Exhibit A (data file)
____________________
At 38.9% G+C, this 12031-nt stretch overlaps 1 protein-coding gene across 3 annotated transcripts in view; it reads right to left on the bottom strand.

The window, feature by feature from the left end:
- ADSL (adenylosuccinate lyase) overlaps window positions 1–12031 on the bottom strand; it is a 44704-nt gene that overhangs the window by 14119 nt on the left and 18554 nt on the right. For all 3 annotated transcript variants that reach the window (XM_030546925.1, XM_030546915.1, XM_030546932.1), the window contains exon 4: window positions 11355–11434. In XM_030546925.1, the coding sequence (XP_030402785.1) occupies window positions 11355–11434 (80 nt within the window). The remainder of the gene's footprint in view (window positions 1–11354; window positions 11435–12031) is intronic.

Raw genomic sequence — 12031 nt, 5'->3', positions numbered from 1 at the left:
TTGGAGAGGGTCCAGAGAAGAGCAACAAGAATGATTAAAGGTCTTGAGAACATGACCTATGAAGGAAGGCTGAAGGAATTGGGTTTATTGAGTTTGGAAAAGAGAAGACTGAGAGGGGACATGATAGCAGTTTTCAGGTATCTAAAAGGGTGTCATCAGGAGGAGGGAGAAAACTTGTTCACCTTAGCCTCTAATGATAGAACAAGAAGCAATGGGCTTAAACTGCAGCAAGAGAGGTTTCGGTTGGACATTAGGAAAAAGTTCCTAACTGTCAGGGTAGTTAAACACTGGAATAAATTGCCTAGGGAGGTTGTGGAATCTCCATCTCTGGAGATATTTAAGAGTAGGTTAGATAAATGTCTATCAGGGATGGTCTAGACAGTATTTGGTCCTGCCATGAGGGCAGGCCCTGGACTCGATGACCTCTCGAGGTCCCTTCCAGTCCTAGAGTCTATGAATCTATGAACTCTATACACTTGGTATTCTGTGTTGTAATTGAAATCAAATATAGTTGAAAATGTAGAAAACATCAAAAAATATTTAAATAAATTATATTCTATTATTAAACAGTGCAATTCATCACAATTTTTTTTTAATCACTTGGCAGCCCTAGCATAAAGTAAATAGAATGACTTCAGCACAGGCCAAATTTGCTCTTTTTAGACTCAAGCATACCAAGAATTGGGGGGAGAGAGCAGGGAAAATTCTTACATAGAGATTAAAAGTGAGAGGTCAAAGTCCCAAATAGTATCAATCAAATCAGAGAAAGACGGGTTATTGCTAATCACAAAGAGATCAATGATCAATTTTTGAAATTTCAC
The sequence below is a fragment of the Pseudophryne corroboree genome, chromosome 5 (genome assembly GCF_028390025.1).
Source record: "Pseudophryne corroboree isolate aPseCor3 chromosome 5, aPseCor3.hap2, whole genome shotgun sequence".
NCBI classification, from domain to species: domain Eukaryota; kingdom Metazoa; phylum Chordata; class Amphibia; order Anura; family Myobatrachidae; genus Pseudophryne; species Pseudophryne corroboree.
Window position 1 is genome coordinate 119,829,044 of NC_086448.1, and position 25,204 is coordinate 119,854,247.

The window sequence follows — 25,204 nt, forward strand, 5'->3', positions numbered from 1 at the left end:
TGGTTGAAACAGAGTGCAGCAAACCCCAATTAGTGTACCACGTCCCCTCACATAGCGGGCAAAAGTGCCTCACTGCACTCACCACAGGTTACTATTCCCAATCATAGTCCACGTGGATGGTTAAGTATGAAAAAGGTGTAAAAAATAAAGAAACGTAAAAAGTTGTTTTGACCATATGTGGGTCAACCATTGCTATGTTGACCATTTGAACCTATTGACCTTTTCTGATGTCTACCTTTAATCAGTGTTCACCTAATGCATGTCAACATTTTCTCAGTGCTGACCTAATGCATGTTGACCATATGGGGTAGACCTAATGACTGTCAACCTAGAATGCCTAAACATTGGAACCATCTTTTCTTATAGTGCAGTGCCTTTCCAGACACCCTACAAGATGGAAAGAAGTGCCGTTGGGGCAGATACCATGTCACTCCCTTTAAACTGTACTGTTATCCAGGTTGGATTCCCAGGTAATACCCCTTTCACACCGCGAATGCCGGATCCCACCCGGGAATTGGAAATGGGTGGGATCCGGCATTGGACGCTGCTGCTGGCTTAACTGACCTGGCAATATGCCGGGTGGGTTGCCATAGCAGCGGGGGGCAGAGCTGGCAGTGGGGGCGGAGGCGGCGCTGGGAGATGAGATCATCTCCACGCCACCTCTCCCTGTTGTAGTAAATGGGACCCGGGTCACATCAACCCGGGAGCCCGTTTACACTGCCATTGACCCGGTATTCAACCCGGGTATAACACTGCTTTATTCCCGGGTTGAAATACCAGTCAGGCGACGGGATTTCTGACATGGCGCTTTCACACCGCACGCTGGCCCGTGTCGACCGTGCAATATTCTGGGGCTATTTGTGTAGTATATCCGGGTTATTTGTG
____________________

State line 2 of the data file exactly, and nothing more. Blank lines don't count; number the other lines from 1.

The window, feature by feature from the left end: